Your break even point tells you at what age you’ll receive more in total Social Security earnings, by collecting at full retirement age or at age 70, than you would have had you collected benefits early.

    For many people, the breakeven point is around 12 and ½ years after age 70 or full retirement age, says Blair.

    For example, if you collected early at age 62 rather than delay until your full retirement age of 67, you would be earning an additional five years worth of benefits. However, if you collected at 62, your benefit would be reduced by 30%. An individual collecting at age 67 would need to survive around another 12 years after collecting benefits to ‘break even’ compared to getting payouts starting at age 62.

    You can calculate your own break even number, but note that the number might not be accurate if you don’t consider factors like the cost of living adjustment or having a spouse, divorced spouse or survivor’s benefit.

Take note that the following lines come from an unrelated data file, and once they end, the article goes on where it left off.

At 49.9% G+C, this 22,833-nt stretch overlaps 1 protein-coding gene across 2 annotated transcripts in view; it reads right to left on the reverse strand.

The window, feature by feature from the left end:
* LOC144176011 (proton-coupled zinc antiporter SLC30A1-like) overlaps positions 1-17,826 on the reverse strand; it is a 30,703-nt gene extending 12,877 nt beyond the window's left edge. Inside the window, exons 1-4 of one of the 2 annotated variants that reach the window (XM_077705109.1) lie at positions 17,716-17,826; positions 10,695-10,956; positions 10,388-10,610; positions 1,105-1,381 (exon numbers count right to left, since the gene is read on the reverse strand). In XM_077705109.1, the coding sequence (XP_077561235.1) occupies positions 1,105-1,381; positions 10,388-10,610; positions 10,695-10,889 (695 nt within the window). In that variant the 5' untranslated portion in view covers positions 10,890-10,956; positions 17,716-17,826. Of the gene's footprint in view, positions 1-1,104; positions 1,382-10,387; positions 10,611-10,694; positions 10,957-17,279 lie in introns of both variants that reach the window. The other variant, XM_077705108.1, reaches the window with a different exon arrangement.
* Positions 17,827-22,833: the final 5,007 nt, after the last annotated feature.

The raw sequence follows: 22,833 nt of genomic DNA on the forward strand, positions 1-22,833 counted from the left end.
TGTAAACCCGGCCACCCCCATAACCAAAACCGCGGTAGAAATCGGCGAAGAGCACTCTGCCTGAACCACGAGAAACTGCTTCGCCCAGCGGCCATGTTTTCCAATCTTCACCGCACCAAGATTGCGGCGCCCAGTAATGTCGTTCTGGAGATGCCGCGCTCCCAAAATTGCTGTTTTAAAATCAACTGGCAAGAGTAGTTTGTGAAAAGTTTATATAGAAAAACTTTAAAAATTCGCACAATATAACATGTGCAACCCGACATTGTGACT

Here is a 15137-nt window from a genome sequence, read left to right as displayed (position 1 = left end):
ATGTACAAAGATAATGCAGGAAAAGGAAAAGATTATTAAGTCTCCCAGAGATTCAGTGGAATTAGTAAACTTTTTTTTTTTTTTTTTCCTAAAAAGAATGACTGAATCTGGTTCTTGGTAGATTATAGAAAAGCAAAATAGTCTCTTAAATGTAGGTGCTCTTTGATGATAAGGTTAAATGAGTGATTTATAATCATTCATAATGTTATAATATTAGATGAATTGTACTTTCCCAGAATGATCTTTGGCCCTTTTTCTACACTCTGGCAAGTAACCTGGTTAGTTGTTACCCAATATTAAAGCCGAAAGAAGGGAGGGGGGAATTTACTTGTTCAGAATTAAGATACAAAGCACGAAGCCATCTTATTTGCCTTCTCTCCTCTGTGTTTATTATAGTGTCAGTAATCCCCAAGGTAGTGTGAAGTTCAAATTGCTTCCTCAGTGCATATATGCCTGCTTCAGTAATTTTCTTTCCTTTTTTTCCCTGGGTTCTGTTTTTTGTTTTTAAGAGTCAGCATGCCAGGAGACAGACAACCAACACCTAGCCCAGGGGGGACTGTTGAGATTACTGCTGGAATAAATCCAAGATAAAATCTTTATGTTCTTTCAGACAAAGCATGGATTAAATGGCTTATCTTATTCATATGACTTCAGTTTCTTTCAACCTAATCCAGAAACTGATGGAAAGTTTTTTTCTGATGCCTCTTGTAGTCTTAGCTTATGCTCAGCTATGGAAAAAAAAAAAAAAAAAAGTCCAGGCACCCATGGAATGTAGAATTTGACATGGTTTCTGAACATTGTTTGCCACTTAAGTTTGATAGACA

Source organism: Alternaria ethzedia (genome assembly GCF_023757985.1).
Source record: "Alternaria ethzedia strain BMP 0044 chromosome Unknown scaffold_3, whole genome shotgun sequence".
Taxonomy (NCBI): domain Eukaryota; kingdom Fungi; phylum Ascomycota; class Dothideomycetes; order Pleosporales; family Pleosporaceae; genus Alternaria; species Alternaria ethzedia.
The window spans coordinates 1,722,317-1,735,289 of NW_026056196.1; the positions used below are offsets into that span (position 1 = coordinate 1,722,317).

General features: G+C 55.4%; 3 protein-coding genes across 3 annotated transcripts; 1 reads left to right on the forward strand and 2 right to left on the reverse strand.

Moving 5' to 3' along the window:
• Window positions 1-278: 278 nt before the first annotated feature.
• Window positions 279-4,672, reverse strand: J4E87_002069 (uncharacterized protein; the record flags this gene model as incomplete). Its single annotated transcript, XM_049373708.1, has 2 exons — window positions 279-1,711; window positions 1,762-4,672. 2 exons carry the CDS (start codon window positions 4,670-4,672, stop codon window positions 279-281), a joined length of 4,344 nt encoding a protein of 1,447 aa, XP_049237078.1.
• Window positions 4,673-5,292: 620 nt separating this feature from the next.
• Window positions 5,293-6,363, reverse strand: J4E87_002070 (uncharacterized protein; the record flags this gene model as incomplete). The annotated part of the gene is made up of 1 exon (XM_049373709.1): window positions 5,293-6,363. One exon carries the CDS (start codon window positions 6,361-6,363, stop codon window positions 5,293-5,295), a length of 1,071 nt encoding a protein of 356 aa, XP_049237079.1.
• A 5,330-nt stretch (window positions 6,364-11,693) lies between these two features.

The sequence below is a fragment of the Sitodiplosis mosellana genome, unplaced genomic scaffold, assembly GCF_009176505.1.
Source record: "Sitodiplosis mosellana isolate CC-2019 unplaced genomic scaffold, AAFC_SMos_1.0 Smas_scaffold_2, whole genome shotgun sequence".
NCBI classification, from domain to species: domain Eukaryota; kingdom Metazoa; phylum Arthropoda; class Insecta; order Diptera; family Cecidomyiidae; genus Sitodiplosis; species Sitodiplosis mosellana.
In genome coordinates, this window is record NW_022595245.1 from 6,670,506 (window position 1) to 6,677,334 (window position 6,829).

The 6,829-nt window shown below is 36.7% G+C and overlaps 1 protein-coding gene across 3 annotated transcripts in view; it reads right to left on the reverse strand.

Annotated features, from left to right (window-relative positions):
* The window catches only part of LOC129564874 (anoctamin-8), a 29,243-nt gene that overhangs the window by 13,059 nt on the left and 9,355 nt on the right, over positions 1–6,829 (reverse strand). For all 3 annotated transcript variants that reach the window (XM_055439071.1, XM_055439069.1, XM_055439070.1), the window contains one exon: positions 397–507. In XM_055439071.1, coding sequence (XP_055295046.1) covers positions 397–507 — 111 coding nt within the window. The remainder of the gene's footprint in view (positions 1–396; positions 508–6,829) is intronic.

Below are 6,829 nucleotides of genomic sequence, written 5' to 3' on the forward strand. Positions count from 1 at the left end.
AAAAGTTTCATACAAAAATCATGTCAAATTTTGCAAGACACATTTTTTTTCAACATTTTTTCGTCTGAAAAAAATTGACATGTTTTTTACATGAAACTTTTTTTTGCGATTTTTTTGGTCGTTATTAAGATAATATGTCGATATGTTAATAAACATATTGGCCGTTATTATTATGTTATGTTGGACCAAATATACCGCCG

You May Like: How Much Money Will I Get From Social Security When I Retire

    What If I Take Benefits Early

    If you choose to receive your Social Security check up to 36 months before your full retirement age, be aware that your benefit is permanently reduced by five-ninths of 1% for each month.

    If you start more than 36 months before your full retirement age, the benefit is further reduced by five-twelfths of 1% per month, for the rest of retirement.

    For example, let’s assume that you stop working at age 62. If your full retirement age is 66 and 2 months you elect to start benefits at age 62, the reduced benefit calculation is based on 50 months. This means that the reduction for the first 36 months is 20% and 5.83% for the remaining 14 months. Overall, your benefits would be permanently reduced by 25.83%.

    Effect of early retirement on benefits

    1.Represents Full Retirement Age based on DOB Jan. 2, 1955

    2.PIA = The primary insurance amount is the basis for benefits that are paid to an individual

    Your Options: Working Applying For Retirement Benefits Or Both

    Choosing when to start receiving your Social Security retirement benefits is an important decision. Theres no one choice that works for everyone because your lifestyle, finances, and goals are not the same as others.